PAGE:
Brilliant green penpoint gunnels guard their eggs in our trays growing rock scallops in Sequim Bay. Gunnels are one of the many colorful species that find these trays a safe haven for feeding and breeding!
Apr Winner Sergio Guevara
The picture shows the happy coexistence of the oyster growing gear with Eelgrass (Zostera marina) bed. Eelgrass is the nursery ground for many aquatic species. Eelgrass gets the benefit of the oyster excrete that act as a fertilizer for the plant.
May Winner Jeremy Esposito
Although stock checks of scallop broodstock lead to reports of mortality, we tend to get a kick out of the new residents. Pictured here is a purple-hinged rock scallop repurposed. Looks to me like a sculpin (?), nesting below Manchester’s NMFS Sablefish pens.
June Winner Nyle Taylor
This weekend’s extreme low tides exposed ground that does not often go dry. Prior to planting geoduck, this bed was bare sand. The addition of the mesh tubes provided structure for the kelp forest that is to the north of the farm to expand covering nearly a half-acre of our mesh tubes. Kelp provides many ecosystem services, from carbon sequestration to habitat for a variety of native Puget Sound species.
July Winner Marc Dewey
While cleaning out geoduck nursery tubes we often find mussels, cockles, barnacles and juvenile crab. Today we discovered that stickleback fish have been creating egg nests under seaweed within the protective environment of the tubes.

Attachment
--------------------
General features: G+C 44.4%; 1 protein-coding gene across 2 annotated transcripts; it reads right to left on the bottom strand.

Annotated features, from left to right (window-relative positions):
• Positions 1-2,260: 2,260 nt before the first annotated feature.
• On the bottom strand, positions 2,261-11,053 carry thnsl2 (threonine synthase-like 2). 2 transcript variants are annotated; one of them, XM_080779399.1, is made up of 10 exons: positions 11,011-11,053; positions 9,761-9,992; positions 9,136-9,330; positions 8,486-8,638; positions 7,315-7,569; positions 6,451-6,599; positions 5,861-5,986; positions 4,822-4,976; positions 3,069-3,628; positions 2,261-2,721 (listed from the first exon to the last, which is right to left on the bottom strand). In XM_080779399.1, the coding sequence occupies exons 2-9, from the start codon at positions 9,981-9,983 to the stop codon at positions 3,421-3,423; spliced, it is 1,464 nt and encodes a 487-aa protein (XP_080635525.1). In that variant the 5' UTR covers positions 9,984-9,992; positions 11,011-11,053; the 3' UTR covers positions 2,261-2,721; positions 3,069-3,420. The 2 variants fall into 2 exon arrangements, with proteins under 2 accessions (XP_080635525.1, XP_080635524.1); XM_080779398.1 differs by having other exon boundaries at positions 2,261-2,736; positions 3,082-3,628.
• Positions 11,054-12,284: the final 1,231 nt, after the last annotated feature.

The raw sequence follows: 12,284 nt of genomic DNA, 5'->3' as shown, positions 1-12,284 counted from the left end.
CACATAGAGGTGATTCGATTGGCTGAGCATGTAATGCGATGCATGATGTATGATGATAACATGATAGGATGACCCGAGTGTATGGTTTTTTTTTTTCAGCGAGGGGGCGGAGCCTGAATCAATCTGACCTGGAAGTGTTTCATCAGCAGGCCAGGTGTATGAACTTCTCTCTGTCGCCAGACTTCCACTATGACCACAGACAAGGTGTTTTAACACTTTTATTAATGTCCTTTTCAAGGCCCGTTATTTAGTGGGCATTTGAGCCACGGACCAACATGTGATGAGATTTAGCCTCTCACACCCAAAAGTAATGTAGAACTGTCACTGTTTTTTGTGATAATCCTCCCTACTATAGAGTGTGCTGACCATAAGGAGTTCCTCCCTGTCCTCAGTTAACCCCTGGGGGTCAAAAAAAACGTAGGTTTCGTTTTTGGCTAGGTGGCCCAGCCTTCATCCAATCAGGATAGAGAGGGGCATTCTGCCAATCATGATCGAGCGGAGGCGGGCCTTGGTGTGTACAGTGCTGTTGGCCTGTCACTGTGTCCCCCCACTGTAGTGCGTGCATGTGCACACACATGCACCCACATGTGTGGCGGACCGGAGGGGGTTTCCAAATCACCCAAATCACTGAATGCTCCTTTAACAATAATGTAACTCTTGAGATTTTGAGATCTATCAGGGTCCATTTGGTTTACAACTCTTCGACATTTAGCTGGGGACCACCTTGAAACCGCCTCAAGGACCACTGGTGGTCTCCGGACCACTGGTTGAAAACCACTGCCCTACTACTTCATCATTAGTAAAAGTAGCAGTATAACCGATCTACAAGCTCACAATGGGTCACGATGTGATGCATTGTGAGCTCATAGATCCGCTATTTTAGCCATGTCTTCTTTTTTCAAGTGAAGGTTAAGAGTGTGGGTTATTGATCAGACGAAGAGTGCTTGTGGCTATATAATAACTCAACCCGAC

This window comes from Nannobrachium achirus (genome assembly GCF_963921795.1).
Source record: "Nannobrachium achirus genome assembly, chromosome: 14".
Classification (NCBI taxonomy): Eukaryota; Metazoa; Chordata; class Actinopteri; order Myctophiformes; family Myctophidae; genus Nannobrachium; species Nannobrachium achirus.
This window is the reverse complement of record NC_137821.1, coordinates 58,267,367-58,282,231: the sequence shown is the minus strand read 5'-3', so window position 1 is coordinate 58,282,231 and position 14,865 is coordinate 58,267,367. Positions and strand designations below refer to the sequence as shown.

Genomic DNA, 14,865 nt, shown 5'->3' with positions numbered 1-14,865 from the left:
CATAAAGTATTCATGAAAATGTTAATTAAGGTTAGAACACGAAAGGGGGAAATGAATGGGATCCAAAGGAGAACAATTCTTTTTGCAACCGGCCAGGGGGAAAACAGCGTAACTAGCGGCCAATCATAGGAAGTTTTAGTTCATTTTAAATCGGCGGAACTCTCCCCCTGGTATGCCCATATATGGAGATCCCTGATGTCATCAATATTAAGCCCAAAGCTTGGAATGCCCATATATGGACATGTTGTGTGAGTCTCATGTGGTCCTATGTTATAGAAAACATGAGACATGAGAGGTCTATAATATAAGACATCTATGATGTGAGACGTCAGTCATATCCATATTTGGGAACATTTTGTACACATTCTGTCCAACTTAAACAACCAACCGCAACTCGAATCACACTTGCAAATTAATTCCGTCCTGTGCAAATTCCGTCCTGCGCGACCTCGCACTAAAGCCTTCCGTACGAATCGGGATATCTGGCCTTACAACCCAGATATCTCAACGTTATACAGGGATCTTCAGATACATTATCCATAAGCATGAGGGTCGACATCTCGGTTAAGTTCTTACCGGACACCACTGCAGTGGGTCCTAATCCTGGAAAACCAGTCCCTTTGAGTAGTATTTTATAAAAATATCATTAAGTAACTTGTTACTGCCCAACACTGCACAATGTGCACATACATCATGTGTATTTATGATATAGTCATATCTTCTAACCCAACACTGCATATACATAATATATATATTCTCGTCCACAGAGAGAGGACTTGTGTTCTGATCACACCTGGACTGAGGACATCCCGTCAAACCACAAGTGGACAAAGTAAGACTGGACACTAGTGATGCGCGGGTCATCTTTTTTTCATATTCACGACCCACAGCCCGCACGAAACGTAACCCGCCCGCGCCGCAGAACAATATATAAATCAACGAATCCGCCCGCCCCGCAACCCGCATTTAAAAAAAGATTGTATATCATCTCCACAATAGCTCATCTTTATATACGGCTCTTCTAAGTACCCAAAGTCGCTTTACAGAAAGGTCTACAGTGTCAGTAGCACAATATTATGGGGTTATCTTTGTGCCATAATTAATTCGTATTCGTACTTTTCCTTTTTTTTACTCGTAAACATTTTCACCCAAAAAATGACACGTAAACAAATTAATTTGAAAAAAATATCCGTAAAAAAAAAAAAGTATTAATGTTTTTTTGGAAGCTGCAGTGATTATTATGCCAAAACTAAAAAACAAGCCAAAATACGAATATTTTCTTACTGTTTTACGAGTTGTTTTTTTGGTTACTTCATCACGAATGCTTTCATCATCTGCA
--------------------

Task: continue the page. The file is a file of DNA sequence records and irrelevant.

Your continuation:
Aug Winner Fiona Boardman
Lesser Yellowlegs are just one of the many shorebird species that utilize oyster aquaculture habitat to forage during their migrations. The birds use their long bills to capture small invertebrates from the mud. This photo was taken at Brady's Oysters in Grays Harbor, where I am studying the foraging behavior of shorebirds in and out of oyster aquaculture.
Sept Winner Fiona Boardman
This Sea Lemon dorid nudibranch was found munching on sponge in the baskets we are using to monitor oyster growth. We saw sponge growing on several of our oysters, like the ones pictured. It’s always fun to see ways that the introduced Pacific Oyster supports native species.
NOVEMBER – MARK SEYMOUR
Plainfin Midshipman juveniles yet to leave their nest atop a 20 plus year old Pacific growing within eelgrass.
DECEMBER – GARY FLEENER
Gary Fleener: Attached is a photo of a juvenile cabezon found grazing among some Olympia oysters in a SEAPA basket on one of our leases in Tomales Bay. We know our farm provides habitat for a range of fishes, but this character really made itself at home!